Tuesday, December 22, 2020

China Does Not Control Bitcoin


The County Election, George Caleb Bingham 1856

Let’s say there is a person who has never experienced or learned how a democratic process works. He could be a North Korean subject, or perhaps a time traveling Feudal era peasant. If we explain to this person what the American government looked like in 2017 -2019, when the Republican party took control of the executive and legislative branch (or 2008–2010 when Democrats took control), he may wrongly conclude that a single party controls the country, and that the American government is autocratic. This conclusion is of course wrong. In a functioning democratic process, a single party can take majority control but the people will vote them out if they don’t like how that party is governing.

This hypothetical person is making an observation regarding the configuration of a democratic government in a single slice of time, and makes the wrong conclusion because he does not understand the political process that created this configuration. A person who only understands tyranny will have a hard time comprehending a political process that is able to remove people in power through fair elections where each citizen has a singular vote.

Similarly, in the cryptocurrency community and in casual observers of Bitcoin, there are people who claim that Bitcoin is controlled by China because much of the current mining appears to be coming from China. While estimates are unreliable due to the anonymous nature of mining, industry insiders and studies places the percentage of mining from China to be at around 65%.

Referencing these estimates, Ripple CEO Brad Garlinghouse stated: “Bitcoin is really controlled by China. There are four miners in China that control over 50 percent of Bitcoin. How do we know that China won’t intervene?”. Garlinghouse is much like the confused North Korean subject who does not understand Democracy. As the CEO of Ripple, he only understands cryptocurrencies which are ruled through singular entities. Therefore, he has a hard time understanding that there is a systematic process in Bitcoin that allows for miners to be removed from power if they are deemed to be unworthy. Since he does not understand this process, he can merely describe the state of affairs in a single slice of time.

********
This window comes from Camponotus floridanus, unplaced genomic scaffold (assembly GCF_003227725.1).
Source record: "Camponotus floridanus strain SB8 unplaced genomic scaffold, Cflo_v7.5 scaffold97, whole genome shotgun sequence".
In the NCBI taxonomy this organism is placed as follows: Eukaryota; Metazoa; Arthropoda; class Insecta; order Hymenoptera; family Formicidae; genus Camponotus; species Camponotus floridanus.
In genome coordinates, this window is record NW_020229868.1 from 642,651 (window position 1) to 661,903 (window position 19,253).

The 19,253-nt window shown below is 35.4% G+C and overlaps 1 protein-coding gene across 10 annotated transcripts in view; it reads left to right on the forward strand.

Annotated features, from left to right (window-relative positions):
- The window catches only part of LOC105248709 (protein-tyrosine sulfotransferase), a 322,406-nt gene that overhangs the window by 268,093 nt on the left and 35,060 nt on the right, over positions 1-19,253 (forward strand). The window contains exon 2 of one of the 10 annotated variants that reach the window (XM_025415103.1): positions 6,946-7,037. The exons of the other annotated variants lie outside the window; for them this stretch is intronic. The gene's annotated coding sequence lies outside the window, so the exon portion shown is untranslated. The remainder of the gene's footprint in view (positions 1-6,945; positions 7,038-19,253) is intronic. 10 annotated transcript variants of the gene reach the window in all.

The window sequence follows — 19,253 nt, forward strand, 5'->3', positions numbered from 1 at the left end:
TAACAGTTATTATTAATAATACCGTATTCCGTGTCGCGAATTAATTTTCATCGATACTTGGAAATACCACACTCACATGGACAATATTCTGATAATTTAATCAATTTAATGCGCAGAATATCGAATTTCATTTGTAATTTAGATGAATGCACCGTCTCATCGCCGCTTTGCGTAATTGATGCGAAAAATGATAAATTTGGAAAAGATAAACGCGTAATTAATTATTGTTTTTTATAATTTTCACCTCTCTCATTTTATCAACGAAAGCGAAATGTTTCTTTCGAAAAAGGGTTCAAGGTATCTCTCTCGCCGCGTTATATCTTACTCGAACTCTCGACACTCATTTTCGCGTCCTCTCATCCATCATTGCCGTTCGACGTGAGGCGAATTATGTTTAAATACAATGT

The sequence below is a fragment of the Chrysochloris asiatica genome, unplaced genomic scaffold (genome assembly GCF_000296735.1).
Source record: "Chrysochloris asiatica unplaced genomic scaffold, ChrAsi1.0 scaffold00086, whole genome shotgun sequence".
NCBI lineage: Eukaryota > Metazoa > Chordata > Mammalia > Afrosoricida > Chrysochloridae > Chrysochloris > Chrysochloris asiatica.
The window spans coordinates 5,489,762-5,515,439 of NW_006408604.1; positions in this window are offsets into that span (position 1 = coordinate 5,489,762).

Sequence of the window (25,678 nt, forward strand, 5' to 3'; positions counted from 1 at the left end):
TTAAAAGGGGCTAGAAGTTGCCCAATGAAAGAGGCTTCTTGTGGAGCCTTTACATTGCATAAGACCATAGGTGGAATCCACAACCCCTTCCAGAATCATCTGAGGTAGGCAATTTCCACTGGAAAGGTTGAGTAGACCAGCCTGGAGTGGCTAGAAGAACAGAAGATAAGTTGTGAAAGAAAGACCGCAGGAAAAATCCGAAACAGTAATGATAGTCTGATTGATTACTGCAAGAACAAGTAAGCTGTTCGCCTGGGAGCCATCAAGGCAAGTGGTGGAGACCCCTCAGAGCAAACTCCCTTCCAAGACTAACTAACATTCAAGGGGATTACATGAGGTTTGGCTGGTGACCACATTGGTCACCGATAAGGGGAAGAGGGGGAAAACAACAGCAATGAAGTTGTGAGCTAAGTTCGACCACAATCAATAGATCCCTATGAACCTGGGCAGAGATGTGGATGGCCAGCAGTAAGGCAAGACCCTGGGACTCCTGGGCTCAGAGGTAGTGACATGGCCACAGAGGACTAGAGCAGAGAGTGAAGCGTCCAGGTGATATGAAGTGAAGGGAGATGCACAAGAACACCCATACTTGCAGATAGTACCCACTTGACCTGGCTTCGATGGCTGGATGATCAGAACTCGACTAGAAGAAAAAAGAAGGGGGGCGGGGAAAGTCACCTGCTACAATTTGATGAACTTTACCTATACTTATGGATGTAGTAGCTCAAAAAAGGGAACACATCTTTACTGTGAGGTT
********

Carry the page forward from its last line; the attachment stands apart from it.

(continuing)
This willful ignorance is of course part of Ripple’s strategic effort to appeal to US based regulators. In response to the recent SEC lawsuit against them, Ripple responded by saying that this lawsuit will cede innovations in cryptocurrencies to China since “Bitcoin and Ethereum blockchains are highly susceptible to Chinese control because both are subject to simple majority rule, whereas the XRPL prevents comparable centralization.” The obvious subtext here is that Ripple is winking to the regulators saying: “Hey don’t sue us because we control XRP and if you take it easy on us, we’ll let you control it and not China”.

Although many like Garlinghouse are confused by it, Bitcoin’s systematic process of mining has been made clear from the beginning. Satoshi stated in his white paper that Bitcoin is a consensus mechanism of “one-CPU-one-vote”. Although we now have special machines custom built to perform mining (ASIC’s), the spirit of the statement remains the same. If you are willing to expend resources to mine, you are given votes proportional to the resource you’ve expended. One hash equals one vote.